FLAGSTAFF (AP) - Mining industry groups say a ban on the filing of new hard rock mining claims near the Grand Canyon is irresponsible public policy, but the federal government and conservationists say it will protect water flowing through the canyon from potential contamination.
Those arguments were heard Tuesday before U.S. District Judge David Campbell in Phoenix in a case that stemmed from one of the most high-profile decisions of former Interior Secretary Ken Salazar's tenure. Campbell didn't issue an immediate ruling.
Salazar announced the 20-year prohibition in 2012 that covers more than 1 million acres rich in high-grade uranium reserves outside Grand Canyon National Park.
Mining industry groups quickly sued to have the ban overturned. They were handed a partial defeat in the consolidated case last year when the court upheld the authority of the Interior secretary to withdraw 5,000 acres or more but not for longer than 20 years without congressional approval.
Mohave County Board of Supervisors has unanimously supported uranium mining, Supervisor Buster Johnson told the Daily Miner.
The board approved a cooperative agreement in 2012 between counties in northwestern Arizona and southwestern Utah to ensure public lands remain open to multiple uses, including uranium exploration and mining.
"We have submitted resolutions to Washington, D.C., and I have gone back and testified in support of the mining," Johnson said. "If this safe, environmentally friendly mining is allowed, it will be the biggest economic driver that northern Arizona and southern Utah has seen in decades."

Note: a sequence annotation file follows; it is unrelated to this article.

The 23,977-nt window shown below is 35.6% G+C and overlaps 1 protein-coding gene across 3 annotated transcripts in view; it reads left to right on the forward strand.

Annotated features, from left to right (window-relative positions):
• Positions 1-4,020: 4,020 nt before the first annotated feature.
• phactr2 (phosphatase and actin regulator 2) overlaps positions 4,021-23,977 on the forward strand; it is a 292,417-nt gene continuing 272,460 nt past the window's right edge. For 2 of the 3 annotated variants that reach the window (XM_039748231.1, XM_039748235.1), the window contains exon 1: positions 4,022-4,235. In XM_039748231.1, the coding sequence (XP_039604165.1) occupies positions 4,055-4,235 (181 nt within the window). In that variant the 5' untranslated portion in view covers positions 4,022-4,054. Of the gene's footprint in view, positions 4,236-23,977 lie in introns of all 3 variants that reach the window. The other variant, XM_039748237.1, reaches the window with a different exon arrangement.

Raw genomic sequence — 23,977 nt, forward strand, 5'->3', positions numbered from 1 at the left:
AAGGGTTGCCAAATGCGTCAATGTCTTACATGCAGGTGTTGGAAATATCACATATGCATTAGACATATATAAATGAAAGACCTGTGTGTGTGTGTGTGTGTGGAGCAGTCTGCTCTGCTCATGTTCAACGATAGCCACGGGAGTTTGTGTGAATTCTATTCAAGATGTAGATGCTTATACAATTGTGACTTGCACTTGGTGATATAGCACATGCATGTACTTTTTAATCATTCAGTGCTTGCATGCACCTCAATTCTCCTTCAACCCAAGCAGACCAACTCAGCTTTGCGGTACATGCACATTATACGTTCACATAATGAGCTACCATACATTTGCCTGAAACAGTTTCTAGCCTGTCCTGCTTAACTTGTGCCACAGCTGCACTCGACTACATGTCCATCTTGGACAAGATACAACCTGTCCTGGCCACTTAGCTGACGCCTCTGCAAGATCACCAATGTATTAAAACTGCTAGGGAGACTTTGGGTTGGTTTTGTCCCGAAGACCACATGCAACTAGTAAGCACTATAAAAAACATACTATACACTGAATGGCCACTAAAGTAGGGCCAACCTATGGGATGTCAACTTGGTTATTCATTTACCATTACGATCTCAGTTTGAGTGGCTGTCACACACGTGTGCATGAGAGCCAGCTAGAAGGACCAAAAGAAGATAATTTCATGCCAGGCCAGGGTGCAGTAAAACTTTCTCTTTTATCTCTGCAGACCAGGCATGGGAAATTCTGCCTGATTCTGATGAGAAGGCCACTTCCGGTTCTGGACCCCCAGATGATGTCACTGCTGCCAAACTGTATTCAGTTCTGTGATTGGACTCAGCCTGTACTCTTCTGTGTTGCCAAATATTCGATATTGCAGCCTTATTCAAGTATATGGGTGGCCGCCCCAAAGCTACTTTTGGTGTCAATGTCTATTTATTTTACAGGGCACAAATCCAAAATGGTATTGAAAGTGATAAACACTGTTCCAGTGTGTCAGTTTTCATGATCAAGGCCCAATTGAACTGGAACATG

Johnson said he's thankful that Quaterra Resources filed to fight the ban and allowed Mohave County to join their lawsuit.
"I am glad that the new owner of the mining claims have continued the fight," he said. "The big scam is that there is no mining proposed anywhere near the Grand Canyon and none of us on the mining site would ever support it."
Democratic Party lawmakers had worked for years to limit mining near the Grand Canyon, one of the nation's most popular tourist destinations. Congressional Republicans and industry groups opposed those efforts, contending that Salazar was eliminating hundreds of jobs and depriving the nation of a critically important energy source.
The area surrounding Grand Canyon National Park contains as much as 40 percent of the nation's known uranium resources, worth tens of billions of dollars. The actual mining of uranium in the area has slowed recently because of a steep drop in prices.
Campbell took under advisement motions for summary judgment from both sides hoping to put an end to the case. Whatever the decision, it is almost certain to be appealed.
The mining industry groups that include the American Exploration and Mining Association, the Nuclear Energy Institute and the National Mining Association contend the Interior Department vastly overstated the potential risk of effects from mining on the area's water resources.
The Interior Department said its decision was based not only on protecting water resources but air quality, wildlife and places that American Indians consider sacred. The agency said the plaintiffs' arguments that mining is harmless to the environment fall flat.
Officials from the Hualapai Tribe declined to comment.
Mining is not completely off-limits under the ban. Anyone who had a claim staked before the ban went into effect and who can prove a sufficient quality and quantity of uranium could develop a mine.
Officials expect fewer than a dozen mines to be developed among the thousands of existing claims.
(Daily Miner reporter Hubble Ray Smith contributed to this story.)